The short answer to how hot is too hot for dogs is, it depends, but if you think it’s hot your dog thinks it’s hot.
Right away, let’s be clear about things that are too hot for dogs: There is no excuse for leaving your dog in a locked car on a hot day. A car, with all its windows up, in 70°F weather heats up to 100° in 25 minutes, according to the National Weather Service. That’s too hot for any dog. So, if the temperature is, or is going to be, more than 70 degrees, leave your dog at home.
Dogs, unlike humans, can only sweat through their pads (feet). They cool down almost exclusively by panting, or exchanging heat with their environment, which is not efficient. So, when the ambient or surrounding temperature is overly hot, dogs have difficulty cooling themselves. A dog’s tongue will lengthen and widen in an attempt to maximize its cooling capability.
That means that the temperature dogs can endure also depends on the humidity, because they can’t exchange heat as well if it’s humid. Outside, a dog in the deserts of California or Nevada (where the humidity is less than 10% on hot summer afternoons) can withstand a higher temperature than a dog in Virginia or New Jersey (where the humidity is 90% or higher in the summer).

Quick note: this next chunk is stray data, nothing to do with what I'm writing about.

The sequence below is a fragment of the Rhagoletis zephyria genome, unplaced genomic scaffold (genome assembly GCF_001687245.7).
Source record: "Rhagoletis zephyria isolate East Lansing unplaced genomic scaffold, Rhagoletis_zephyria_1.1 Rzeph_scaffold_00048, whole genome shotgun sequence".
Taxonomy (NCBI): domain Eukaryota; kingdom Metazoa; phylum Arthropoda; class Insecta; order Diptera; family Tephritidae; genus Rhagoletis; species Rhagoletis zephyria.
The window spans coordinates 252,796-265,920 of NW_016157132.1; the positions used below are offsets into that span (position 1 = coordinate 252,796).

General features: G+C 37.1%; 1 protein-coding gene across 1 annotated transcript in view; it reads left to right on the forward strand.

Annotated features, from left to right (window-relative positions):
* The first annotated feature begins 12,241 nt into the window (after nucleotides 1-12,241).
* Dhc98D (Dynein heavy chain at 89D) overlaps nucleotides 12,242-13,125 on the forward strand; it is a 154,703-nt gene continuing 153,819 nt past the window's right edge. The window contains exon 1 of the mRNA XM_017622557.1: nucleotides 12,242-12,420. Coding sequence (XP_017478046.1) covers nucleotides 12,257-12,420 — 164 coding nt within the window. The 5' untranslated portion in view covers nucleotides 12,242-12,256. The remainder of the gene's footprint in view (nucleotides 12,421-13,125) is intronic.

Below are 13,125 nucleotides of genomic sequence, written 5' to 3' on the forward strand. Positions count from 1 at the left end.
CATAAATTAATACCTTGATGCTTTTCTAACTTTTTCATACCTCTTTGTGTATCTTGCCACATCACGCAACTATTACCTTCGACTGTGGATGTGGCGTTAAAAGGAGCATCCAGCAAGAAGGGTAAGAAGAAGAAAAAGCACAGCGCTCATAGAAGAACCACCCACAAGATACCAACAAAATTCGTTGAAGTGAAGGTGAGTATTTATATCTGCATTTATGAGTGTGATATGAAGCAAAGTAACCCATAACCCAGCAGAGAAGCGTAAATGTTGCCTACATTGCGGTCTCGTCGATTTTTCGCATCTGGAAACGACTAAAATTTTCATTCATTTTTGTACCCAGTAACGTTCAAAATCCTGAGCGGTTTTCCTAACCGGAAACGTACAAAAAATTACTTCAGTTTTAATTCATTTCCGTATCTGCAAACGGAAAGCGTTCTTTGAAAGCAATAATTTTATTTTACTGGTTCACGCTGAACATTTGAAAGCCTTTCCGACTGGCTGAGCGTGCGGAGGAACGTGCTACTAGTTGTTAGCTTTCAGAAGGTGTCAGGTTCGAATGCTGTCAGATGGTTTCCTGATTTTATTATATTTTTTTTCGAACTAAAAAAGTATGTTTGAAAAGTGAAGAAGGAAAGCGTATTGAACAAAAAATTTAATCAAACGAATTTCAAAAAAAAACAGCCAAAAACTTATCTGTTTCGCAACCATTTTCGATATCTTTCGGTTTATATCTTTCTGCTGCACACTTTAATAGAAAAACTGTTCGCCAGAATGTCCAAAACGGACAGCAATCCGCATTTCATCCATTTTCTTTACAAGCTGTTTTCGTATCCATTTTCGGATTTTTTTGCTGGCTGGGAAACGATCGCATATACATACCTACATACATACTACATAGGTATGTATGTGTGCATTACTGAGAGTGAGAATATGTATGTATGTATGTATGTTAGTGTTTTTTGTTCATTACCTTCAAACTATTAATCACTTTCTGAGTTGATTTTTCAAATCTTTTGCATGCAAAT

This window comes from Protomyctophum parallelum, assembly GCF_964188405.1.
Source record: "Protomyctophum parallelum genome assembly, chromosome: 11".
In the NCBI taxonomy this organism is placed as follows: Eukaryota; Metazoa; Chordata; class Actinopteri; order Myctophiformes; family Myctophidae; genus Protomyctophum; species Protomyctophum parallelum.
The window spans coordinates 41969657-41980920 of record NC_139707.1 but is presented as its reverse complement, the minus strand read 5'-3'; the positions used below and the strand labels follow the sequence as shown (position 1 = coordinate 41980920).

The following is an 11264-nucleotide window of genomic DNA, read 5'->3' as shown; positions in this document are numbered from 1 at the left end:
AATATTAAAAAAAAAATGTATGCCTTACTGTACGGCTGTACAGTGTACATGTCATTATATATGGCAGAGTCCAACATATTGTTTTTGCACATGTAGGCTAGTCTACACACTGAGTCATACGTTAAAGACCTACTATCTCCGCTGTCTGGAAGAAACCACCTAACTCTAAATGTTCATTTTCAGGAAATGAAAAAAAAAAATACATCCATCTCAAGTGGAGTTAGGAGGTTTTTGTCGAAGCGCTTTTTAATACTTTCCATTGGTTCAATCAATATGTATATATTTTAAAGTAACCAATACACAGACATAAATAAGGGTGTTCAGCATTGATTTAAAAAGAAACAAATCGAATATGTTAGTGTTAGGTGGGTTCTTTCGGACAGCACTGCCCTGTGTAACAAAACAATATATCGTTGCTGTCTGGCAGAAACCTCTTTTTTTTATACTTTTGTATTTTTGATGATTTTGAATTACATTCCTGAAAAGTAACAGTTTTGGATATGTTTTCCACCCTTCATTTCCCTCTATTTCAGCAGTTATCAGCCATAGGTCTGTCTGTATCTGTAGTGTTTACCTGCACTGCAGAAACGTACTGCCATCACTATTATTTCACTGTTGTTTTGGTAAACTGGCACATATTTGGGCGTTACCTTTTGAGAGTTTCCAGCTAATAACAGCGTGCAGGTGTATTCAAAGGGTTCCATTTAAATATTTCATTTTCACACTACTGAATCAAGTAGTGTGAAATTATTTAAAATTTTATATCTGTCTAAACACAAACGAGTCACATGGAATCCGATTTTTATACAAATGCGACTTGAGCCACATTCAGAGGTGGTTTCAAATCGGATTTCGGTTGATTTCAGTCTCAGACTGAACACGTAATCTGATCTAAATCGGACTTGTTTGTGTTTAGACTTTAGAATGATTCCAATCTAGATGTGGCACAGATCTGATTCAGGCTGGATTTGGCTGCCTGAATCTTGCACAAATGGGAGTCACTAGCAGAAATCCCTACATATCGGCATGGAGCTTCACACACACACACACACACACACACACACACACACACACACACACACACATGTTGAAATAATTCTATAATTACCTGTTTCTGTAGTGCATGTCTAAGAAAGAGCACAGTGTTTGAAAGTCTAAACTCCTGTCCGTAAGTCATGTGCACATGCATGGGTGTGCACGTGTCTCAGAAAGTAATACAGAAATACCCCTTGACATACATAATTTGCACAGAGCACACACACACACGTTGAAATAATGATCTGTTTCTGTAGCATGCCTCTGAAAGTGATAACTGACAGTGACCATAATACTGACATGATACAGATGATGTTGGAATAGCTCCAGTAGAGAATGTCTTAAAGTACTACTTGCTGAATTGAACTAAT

A dogs’ comfort in heat also depends on other factors: their breed (brachycephalic breeds like Pugs, Bulldogs, and Boxers, as well as northern breeds with thick coats, like Malamutes, do far less well in heat), age, obesity, lack of shade or water, fitness, and type of exercise are important. But, just as with humans, it also depends on the individual.
A dog’s normal body temperature is 101 to 102.5°. If their body temperature exceeds 105°, and they aren’t otherwise sick, they are suffering from potentially fatal heatstroke, which can cause lethargy, their gums to turn bright red, excessive panting, and even vomiting or diarrhea.
What should you do if your dog gets too hot? First, move him somewhere cooler, like to shade or an air-conditioned room or the car AC. If available, put him in a cool pool or tub of water or hose him with cool—not icy cold—water, focusing on his groin area, feet, and neck (you can wet his entire coat if you want, but most of that water will just roll off). Offer frequent sips of water. If he still doesn’t cool down, he needs to go to the veterinarian.
A good guide is, “If you think it’s hot, it’s too hot for your dog.”